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Trump: Rand Paul 'negative force' on fixing health care

Trump: Rand Paul 'negative force' on fixing health care
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President Trump on Wednesday targeted Sen. Rand PaulRandal (Rand) Howard PaulFauci says he puts 'very little weight in the craziness of condemning me' Senate confirms Biden pick for No. 2 role at Interior Rand Paul does not support a national minimum wage increase — and it's important to understand why MORE (R-Ky.) for being a "negative force" on health care.

"Rand Paul is a friend of mine but he is such a negative force when it comes to fixing healthcare. Graham-Cassidy Bill is GREAT! Ends Ocare!" he tweeted.

"I hope Republican Senators will vote for Graham-Cassidy and fulfill their promise to Repeal & Replace ObamaCare. Money direct to States!"

Paul has called the bill from Sens. Lindsey GrahamLindsey Olin GrahamThe Hill's Equilibrium — Presented by NextEra Energy — Tasmanian devil wipes out penguin population The Hill's Morning Report - Presented by Facebook - Biden support, gas tax questions remain on infrastructure This week: Senate set for voting rights fight MORE (R-S.C.) and Bill CassidyBill CassidyPortman: Republicans are 'absolutely' committed to bipartisan infrastructure bill Centrists gain foothold in infrastructure talks; cyber attacks at center of Biden-Putin meeting Centrists gain leverage over progressives in Senate infrastructure battle MORE (R-La.) "ObamaCare lite" and said he wouldn't support it.

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The Graham-Cassidy bill seeks to give more power to states by converting money currently spent on ObamaCare’s subsidies and Medicaid expansion into block grants for states.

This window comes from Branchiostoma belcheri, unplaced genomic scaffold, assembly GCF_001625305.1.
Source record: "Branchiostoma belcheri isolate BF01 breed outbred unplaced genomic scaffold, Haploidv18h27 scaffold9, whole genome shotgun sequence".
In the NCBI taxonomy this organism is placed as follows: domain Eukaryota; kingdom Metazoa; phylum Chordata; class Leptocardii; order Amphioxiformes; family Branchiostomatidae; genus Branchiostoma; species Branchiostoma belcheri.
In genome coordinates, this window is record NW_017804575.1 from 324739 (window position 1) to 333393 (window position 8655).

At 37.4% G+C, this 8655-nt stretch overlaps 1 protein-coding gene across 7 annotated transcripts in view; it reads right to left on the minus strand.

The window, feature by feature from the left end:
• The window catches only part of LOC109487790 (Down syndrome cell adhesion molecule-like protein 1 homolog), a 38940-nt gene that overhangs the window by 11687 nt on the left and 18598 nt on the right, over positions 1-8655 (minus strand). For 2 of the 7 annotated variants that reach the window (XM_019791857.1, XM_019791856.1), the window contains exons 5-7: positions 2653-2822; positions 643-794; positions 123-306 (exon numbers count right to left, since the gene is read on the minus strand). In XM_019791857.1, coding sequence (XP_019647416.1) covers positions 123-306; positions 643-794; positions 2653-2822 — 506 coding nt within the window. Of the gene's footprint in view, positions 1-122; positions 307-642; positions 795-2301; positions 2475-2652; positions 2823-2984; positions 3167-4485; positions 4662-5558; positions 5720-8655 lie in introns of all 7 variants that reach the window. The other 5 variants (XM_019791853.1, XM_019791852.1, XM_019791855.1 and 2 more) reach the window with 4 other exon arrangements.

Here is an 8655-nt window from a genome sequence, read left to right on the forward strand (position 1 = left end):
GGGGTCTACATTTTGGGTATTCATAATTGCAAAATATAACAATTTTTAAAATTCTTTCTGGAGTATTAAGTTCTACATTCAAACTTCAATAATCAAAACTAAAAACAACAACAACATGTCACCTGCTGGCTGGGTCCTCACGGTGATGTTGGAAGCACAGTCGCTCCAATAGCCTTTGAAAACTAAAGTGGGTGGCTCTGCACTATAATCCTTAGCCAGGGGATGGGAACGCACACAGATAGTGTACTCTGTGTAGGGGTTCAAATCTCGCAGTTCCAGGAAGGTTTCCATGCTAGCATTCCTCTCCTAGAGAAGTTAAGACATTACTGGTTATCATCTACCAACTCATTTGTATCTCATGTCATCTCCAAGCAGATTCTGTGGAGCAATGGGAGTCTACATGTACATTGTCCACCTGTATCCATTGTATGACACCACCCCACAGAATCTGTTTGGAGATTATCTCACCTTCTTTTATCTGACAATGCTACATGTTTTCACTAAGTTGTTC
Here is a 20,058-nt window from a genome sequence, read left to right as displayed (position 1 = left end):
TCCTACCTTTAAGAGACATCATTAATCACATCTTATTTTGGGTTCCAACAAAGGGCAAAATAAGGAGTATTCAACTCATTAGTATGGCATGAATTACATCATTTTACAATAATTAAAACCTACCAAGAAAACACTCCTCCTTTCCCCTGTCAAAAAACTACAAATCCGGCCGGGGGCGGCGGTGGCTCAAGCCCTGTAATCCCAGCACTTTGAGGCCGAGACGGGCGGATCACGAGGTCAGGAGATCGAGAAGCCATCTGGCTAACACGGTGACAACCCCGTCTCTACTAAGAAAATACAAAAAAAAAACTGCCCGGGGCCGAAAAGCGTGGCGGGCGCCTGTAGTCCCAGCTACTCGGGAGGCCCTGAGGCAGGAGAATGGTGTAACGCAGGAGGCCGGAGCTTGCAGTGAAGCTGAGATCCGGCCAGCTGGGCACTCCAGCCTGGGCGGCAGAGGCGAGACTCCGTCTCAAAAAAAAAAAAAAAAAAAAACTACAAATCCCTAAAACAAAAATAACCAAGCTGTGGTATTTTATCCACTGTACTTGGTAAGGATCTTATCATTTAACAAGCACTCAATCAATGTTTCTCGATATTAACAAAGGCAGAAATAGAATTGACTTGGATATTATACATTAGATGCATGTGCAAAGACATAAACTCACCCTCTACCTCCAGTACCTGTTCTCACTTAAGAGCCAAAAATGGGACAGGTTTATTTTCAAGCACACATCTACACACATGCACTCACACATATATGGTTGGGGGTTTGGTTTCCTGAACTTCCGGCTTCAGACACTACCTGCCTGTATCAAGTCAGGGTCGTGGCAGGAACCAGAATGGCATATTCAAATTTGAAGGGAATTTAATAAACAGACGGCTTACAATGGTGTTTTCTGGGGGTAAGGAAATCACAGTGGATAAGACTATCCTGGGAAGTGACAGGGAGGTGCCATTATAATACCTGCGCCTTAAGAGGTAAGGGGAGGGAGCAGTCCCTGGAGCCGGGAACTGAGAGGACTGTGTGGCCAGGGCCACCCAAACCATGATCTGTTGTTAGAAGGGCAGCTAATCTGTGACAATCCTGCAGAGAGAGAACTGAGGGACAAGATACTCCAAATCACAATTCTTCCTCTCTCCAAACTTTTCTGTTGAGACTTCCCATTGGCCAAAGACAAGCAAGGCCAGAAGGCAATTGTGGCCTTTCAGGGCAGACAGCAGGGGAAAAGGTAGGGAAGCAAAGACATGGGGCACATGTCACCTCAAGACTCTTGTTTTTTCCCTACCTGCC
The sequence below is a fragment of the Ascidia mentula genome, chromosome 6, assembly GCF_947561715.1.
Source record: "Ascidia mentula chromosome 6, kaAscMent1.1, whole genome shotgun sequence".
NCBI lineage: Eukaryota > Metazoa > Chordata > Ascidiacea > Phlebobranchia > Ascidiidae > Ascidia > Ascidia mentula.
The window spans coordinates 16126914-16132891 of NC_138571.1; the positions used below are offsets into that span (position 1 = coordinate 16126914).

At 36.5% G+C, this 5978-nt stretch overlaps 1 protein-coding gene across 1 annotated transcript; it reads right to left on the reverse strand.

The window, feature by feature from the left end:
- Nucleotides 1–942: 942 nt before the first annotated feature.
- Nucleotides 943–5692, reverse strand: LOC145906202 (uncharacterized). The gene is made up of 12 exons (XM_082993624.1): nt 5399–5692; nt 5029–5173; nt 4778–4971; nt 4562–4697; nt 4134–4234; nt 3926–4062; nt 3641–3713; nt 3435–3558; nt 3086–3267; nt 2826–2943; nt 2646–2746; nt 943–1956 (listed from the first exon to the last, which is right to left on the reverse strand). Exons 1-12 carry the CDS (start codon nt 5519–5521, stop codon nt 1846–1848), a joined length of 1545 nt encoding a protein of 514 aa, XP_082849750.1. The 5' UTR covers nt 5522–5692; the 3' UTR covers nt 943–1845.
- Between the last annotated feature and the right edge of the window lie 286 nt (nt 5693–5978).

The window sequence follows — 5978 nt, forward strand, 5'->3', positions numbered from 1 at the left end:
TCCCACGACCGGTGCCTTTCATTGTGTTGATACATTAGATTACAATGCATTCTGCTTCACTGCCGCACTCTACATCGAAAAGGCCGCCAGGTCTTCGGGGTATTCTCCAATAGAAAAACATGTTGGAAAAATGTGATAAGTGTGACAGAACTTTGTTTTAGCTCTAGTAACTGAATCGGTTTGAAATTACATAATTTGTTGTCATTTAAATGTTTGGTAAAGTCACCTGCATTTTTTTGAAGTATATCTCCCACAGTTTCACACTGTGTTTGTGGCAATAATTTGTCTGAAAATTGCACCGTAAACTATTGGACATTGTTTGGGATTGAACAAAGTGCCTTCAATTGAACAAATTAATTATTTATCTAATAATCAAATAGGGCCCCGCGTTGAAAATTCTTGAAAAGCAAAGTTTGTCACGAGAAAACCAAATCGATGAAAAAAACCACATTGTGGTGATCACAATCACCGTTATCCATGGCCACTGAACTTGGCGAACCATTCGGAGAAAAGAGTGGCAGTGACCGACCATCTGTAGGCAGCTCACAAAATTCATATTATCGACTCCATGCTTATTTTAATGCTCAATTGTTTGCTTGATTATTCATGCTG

Earlier this week, Paul expressed concern that the Republicans' latest attempt to repeal ObamaCare might pass. 

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“There's a big groundswell of people pushing for this,” Paul told reporters on Monday. “Two weeks ago, I’d have said zero [chance it’ll pass], but now I’m worried.”

He said the bill "does not look, smell or even sound like repeal."

“I’m kind of surprised this has been resurrected, because I don’t think it has been fully thought through," he added.

He said the bill exists "mostly to take money from four Democratic states and redistribute it to Republican states."

Sens. John McCainJohn Sidney McCainHeatwaves don't lie: Telling the truth about climate change Overnight Energy: Lake Mead's decline points to scary water future in West | White House leads opposition to raising gas tax | Biden taps ex-New Mexico lawmaker for USDA post Lake Mead's decline points to scary water future in West MORE (R-Ariz.) and Lisa MurkowskiLisa Ann MurkowskiPortman: Republicans are 'absolutely' committed to bipartisan infrastructure bill Democrats facing tough reelections back bipartisan infrastructure deal Centrists gain foothold in infrastructure talks; cyber attacks at center of Biden-Putin meeting MORE (R-Alaska) could decide the fate of the Republicans latest ObamaCare repeal effort.

The two were among the three Republicans, along with Sen. Susan CollinsSusan Margaret CollinsPortman: Republicans are 'absolutely' committed to bipartisan infrastructure bill Democratic clamor grows for select committee on Jan. 6 attack Centrists gain foothold in infrastructure talks; cyber attacks at center of Biden-Putin meeting MORE (R-Maine), who sunk the last GOP effort to repeal ObamaCare.

With Paul saying he is voting no and Collins thought to be a likely opponent, the bill would need either McCain or Murkowski to vote yes to pass, allowing Vice President Pence to break a 50-50 tie.